Medical Marijuana Licensing Process Can Proceed, Judge Rules

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A state judge has rejected efforts to temporarily halt Massachusetts' process for licensing medical marijuana dispensaries.

Suffolk Superior Court Judge Mary K. Ames denied requests by three potential medical marijuana providers to issue a preliminary injunction preventing the state from finalizing the licensing process until their cases are adjudicated, according to recent documents filed in the cases.

The three companies — 1 Releaf Inc., Apex Compassion & Wellness Center and the Striar Center for Compassionate Care — had been among 100 applicants for a state dispensary license, but were not among the 20 chosen by the state Department of Public Health to earn a "provisional" license in January.

At least two other companies — the Timothy Walsh Foundation and Prospect Lake Inc. — have also filed suit challenging the process, which the public health department hopes to complete this summer.

Public Health Department spokesman David Kibbe said officials are still vetting the remaining 20 applicants, a process that includes background checks on anyone involved with the proposed dispensaries.

Massachusetts' medical marijuana law, which took effect in January 2013, allows for up to 35 state-licensed dispensaries authorized to grow and sell marijuana to qualified patients for the treatment of cancer, glaucoma, AIDS and other ailments.

In her ruling, Ames said the three companies had not shown they would face irreparable harm if the state continued to vet the remaining applicants. Even if the state issues final approval to all 20 provisional license holders before the cases are decided, there will still be 15 more marijuana licenses the plaintiffs could seek under state law, Ames wrote.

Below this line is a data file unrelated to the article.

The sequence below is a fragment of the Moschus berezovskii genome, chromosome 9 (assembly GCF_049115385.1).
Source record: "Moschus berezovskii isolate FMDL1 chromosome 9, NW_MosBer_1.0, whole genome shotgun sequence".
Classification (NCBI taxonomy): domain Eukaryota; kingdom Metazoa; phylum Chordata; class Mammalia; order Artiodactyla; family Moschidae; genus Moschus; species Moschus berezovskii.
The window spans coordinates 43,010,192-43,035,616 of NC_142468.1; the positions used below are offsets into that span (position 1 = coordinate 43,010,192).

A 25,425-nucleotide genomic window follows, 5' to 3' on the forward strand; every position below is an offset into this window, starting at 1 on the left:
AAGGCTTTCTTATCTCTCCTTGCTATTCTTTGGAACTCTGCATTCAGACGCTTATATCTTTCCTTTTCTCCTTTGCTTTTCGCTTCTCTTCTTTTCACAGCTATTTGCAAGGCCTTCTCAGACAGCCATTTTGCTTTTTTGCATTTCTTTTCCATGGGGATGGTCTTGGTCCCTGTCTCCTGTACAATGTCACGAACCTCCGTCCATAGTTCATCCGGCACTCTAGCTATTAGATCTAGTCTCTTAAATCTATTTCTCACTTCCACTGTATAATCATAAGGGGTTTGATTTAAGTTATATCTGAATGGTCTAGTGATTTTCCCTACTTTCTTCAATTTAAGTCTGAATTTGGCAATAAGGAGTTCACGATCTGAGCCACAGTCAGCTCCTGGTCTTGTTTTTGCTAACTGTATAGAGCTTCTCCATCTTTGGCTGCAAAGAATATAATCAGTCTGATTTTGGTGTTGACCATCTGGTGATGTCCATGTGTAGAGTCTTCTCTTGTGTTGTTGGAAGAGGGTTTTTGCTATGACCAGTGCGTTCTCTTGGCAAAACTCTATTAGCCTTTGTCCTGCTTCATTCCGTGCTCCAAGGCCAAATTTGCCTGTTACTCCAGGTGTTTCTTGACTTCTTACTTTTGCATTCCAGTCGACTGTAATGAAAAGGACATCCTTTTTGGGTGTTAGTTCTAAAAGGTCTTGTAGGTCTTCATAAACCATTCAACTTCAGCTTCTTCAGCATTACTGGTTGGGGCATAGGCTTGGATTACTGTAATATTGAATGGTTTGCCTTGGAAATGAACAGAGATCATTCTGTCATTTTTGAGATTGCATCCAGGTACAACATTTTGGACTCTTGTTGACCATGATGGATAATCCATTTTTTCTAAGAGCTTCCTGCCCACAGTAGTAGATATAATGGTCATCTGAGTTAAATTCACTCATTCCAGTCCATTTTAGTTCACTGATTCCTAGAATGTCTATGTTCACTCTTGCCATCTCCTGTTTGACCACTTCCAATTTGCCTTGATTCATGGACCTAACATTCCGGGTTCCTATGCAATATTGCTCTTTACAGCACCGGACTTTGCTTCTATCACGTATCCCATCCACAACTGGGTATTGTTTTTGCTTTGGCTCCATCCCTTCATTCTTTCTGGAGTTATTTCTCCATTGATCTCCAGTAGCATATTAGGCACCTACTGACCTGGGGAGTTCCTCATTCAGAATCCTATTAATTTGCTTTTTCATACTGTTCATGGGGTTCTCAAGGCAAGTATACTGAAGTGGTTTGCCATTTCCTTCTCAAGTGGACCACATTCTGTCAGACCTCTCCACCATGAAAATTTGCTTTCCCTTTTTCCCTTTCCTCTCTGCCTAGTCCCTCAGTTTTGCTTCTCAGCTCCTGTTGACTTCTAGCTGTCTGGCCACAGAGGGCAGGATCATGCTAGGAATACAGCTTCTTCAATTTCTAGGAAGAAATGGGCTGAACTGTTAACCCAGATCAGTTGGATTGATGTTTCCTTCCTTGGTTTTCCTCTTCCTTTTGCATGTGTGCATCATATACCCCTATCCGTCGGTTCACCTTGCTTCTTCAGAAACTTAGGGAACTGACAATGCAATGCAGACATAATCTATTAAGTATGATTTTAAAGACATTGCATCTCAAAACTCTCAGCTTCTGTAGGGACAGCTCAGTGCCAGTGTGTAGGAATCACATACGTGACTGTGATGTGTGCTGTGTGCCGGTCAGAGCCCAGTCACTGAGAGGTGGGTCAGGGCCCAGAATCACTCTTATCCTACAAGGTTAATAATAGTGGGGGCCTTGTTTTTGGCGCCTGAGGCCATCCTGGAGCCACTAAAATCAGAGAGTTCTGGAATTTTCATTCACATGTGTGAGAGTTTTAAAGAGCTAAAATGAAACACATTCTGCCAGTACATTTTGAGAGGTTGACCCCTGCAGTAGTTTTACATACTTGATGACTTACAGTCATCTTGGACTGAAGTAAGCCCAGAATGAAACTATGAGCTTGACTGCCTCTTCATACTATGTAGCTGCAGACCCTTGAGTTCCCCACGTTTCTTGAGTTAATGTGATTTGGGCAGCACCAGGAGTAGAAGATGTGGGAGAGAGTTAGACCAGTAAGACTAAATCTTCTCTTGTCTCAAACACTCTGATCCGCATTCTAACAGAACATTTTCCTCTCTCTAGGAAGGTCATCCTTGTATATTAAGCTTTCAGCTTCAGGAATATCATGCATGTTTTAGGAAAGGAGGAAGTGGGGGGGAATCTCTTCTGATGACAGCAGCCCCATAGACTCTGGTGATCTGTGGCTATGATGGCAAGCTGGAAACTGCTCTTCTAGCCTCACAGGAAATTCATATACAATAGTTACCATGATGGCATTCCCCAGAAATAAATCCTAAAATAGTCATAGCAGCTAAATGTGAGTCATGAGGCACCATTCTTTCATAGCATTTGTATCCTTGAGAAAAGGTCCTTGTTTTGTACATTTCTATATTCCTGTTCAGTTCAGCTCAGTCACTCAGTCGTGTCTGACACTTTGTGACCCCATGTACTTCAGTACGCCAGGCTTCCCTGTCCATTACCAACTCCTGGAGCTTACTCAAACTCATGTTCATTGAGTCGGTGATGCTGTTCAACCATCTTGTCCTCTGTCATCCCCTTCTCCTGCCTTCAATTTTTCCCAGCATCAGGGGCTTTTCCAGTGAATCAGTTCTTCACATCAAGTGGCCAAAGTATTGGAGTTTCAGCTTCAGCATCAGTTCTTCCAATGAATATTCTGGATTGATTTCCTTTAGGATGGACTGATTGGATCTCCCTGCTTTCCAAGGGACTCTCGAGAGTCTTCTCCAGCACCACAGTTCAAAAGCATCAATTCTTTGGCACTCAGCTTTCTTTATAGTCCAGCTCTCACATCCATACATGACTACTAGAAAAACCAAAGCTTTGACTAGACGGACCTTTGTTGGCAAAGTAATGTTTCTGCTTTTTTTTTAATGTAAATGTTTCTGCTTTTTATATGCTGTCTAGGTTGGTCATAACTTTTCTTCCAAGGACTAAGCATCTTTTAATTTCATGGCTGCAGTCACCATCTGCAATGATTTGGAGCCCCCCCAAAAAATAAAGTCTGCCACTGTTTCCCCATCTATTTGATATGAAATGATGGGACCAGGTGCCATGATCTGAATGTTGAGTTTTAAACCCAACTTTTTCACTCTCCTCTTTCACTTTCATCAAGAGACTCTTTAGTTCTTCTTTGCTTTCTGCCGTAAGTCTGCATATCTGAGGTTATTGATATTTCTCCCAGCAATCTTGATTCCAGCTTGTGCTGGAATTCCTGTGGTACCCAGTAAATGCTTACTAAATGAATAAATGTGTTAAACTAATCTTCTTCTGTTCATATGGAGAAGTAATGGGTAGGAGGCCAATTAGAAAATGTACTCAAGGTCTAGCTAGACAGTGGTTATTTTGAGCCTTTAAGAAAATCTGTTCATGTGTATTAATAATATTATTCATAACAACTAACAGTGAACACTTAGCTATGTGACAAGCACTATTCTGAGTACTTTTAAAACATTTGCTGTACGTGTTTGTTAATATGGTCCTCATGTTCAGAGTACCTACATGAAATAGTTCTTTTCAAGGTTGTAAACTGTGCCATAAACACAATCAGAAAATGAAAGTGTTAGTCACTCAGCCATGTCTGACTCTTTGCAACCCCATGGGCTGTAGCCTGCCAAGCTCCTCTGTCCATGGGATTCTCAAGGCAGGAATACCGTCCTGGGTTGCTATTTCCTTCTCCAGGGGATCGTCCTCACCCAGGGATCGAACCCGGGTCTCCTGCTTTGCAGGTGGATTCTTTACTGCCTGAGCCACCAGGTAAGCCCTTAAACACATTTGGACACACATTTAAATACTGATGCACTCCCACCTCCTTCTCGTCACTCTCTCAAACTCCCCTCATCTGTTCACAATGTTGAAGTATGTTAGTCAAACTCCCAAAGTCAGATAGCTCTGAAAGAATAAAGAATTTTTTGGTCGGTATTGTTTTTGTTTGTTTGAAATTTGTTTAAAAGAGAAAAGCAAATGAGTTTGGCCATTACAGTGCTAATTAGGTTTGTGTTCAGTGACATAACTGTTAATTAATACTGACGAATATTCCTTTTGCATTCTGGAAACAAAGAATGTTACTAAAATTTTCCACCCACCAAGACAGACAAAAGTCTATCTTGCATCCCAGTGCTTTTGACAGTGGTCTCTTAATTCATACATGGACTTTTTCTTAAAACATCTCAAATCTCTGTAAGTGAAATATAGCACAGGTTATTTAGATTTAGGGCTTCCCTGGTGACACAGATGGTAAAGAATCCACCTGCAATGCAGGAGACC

Jonathan Rutley, a lawyer representing the Apex Compassion & Wellness Center and the Striar Center for Compassionate Care, said this week that his clients will continue pursuing their lawsuits.

He said they will push for the state to disclose the full, un-redacted applications from companies seeking a dispensary license, as well as documents related to the scoring of applicants.

In their separate lawsuits, the Timothy Walsh Foundation and Prospect Lake Inc. claim the process for scoring applications was arbitrary and flawed.

Specifically, the Timothy Walsh Foundation questions the award of a provisional license in Plymouth County to Medical Marijuana of Massachusetts, Inc., a group backed by former Congressman William Delahunt that won three of the 20 total provisional licenses issued. Prospect Lake Inc., meanwhile, challenges the department's decision not to award a provisional license to any of the initial applicants in Berkshire County.

"We believe the best possible providers should be licensed to get up and running," Michael Cutler, an attorney for the plaintiffs said this week. "We question — at least in the cases of Berkshire County and Plymouth County — whether that's happened."